Intro

Sorry for the length, but I didn't have time to write a short blog.

Tuesday, December 23, 2014

The Hobbit: The Battle of the Five Armies - The Final Chapter Works


I have joked that if Peter Jackson wants to do more of Tolkien's work he should try doing The Hobbit.  There was also that joke that there would be a new release which edits all the films together, but eliminates all the scenes that are not in the book. This special edition movie will be about two hours long.  Despite all this, the movies all work and are a fun ride.  I have never been quite clear on why we need all the other stuff that Jackson included this second trilogy in the world of Tolkien.  There really is no purpose to the inclusion of Legolas, the Council of the White, the love story between the Tauriel - a purely Jackson created character- and Kili, or the starting of the return of Sauron.  For the movies to work these storylines and characters are actually extraneous distractions and filler for the return of the King under the Mountain story. It seems to me, sometimes, that Jackson has become a little too enamored with his special effects and battle scenes.

All this said, I liked  this movie.  No, it's not the Hobbit, I first read when I was in 7th grade.  It is a strong action, adventure fantasy.  I know many people who do not actually know the story of There and Back Again will be very disappointed that the book has no love story between an elf and a dwarf.  There are no orcs who are secretly driven by the spirit of Sauron.  I  must admit that the attack with dwarves on mountain goats was a bit silly.  Still, Jackson leaves the major story intact including all those who survive and do not survive as it occurred in the original story. The defeat of Smaug is spectacular.

The effects are still strong, although a few of the gags such as giant trolls knocking themselves out by running into walls or other objects got a bit repetitive.  The story is still strong enough to carry themes of the evils of greed and finding one's nobility and courage.  The characters are still clean and even serve well carry the themes.  There is still magic in Jackson's direction.  He carefully draws parallels between the Smaug the dragon and the greed of "dragon sick" Thorin Oakenshield. He doesn't  just mention the sickness that plagues Thorin's mind but introduces vocal similarities between the dragon and the dwarf king.  While the final descent into Thorin's battle between his honor and his greed on a lake of gold is a bit over-the-top, it is still visually masterful scene.  It is really the sort of scene that I wish had been included in the second movie when Bilbo should have found his courage in the Smaug's lair.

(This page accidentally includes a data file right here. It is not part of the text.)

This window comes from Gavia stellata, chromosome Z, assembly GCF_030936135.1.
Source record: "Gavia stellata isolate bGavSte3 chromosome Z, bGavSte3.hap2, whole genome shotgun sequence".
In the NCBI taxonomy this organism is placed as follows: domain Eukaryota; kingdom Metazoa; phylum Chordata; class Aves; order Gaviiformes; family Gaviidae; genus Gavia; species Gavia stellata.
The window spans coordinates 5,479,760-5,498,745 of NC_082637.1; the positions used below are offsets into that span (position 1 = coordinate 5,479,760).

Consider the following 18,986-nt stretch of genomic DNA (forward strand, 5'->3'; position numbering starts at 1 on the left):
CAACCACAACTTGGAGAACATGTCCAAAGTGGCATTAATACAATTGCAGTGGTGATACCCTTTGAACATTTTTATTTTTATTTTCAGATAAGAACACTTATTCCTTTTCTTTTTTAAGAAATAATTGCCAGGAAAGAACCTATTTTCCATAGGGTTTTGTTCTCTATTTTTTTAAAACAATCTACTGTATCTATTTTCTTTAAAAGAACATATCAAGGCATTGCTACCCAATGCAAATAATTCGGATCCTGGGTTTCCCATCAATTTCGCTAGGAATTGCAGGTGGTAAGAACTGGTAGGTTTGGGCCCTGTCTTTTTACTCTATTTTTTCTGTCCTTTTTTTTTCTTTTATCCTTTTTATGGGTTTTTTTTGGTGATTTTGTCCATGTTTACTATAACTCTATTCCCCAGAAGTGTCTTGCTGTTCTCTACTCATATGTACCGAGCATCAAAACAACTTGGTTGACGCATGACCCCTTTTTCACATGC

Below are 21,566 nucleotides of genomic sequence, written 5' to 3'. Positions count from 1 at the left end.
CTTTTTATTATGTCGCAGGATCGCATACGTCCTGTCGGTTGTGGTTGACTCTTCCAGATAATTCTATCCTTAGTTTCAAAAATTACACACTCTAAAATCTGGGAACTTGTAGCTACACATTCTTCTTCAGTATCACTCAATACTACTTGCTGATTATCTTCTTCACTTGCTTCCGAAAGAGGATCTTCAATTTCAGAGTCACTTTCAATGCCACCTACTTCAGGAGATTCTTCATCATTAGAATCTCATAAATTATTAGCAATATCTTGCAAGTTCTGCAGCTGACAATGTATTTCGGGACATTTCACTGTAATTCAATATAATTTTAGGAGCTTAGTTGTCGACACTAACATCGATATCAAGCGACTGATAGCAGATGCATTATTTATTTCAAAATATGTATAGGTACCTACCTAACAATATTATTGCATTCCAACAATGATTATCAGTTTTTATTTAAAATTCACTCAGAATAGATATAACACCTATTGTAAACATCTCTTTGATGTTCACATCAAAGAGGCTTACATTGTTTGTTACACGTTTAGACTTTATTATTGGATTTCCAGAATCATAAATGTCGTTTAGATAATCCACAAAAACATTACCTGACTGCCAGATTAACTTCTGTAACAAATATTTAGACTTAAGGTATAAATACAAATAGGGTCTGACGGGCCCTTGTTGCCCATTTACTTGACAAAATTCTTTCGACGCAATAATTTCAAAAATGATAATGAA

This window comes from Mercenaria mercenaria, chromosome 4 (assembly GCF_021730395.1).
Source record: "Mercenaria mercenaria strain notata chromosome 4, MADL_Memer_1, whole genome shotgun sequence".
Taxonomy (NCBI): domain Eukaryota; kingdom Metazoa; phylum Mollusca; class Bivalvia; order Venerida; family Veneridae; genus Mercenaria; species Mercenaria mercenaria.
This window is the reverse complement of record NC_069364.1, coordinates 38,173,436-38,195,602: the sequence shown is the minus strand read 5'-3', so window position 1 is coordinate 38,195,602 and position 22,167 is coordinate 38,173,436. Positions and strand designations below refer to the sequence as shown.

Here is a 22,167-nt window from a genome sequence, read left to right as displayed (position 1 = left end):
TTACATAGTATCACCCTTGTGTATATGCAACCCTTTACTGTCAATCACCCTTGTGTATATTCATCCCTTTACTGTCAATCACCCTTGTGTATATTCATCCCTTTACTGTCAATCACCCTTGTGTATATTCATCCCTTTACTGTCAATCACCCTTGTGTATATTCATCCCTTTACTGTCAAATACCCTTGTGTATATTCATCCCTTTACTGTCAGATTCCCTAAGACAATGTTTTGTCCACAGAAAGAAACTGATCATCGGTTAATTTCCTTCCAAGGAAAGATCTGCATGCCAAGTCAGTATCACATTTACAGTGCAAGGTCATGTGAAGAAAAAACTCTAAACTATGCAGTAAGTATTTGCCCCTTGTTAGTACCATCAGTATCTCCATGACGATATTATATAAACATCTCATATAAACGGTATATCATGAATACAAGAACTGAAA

There should be enough in the third film for the purist of the novel to those who are experiencing The Hobbit solely as a movie to please all.  Original lines from the novel sparkle through including the final lines of Gandalf to Bilbo, "but you are only quite a little fellow in a wide world after all!” It is the inclusion that keeps the movie honest.  Even though Bilbo is just a Hobbit, he still has had a great impact.  The movie keeps us attached to the characters so that we feel loss and gain equally, even with characters and plotlines that didn't exist in the book.  I liked The Hobbit: The Battle of the Five Armies.  It is well worth your time, just try not to take the dwarves on goats too seriously.